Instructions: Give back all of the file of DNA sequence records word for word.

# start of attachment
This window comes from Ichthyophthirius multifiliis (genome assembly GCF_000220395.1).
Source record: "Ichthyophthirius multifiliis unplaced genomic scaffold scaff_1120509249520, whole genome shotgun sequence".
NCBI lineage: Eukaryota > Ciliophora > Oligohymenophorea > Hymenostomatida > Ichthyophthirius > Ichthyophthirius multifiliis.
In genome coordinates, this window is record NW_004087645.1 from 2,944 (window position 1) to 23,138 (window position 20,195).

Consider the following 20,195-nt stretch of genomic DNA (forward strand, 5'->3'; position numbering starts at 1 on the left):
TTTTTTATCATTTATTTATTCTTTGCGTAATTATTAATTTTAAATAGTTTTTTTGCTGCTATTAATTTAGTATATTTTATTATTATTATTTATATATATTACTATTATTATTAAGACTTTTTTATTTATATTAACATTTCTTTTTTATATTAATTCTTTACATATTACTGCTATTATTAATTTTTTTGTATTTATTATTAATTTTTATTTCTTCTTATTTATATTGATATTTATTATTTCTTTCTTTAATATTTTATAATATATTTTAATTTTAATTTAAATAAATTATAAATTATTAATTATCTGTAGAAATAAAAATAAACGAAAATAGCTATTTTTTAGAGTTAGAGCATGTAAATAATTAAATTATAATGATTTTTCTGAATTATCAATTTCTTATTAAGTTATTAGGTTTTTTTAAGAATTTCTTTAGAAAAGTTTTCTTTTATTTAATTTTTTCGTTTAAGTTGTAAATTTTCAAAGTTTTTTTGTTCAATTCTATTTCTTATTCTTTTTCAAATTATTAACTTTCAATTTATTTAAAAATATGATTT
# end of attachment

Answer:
This window comes from Ichthyophthirius multifiliis (genome assembly GCF_000220395.1).
Source record: "Ichthyophthirius multifiliis unplaced genomic scaffold scaff_1120509249520, whole genome shotgun sequence".
NCBI lineage: Eukaryota > Ciliophora > Oligohymenophorea > Hymenostomatida > Ichthyophthirius > Ichthyophthirius multifiliis.
In genome coordinates, this window is record NW_004087645.1 from 2,944 (window position 1) to 23,138 (window position 20,195).

Consider the following 20,195-nt stretch of genomic DNA (forward strand, 5'->3'; position numbering starts at 1 on the left):
TTTTTTATCATTTATTTATTCTTTGCGTAATTATTAATTTTAAATAGTTTTTTTGCTGCTATTAATTTAGTATATTTTATTATTATTATTTATATATATTACTATTATTATTAAGACTTTTTTATTTATATTAACATTTCTTTTTTATATTAATTCTTTACATATTACTGCTATTATTAATTTTTTTGTATTTATTATTAATTTTTATTTCTTCTTATTTATATTGATATTTATTATTTCTTTCTTTAATATTTTATAATATATTTTAATTTTAATTTAAATAAATTATAAATTATTAATTATCTGTAGAAATAAAAATAAACGAAAATAGCTATTTTTTAGAGTTAGAGCATGTAAATAATTAAATTATAATGATTTTTCTGAATTATCAATTTCTTATTAAGTTATTAGGTTTTTTTAAGAATTTCTTTAGAAAAGTTTTCTTTTATTTAATTTTTTCGTTTAAGTTGTAAATTTTCAAAGTTTTTTTGTTCAATTCTATTTCTTATTCTTTTTCAAATTATTAACTTTCAATTTATTTAAAAATATGATTT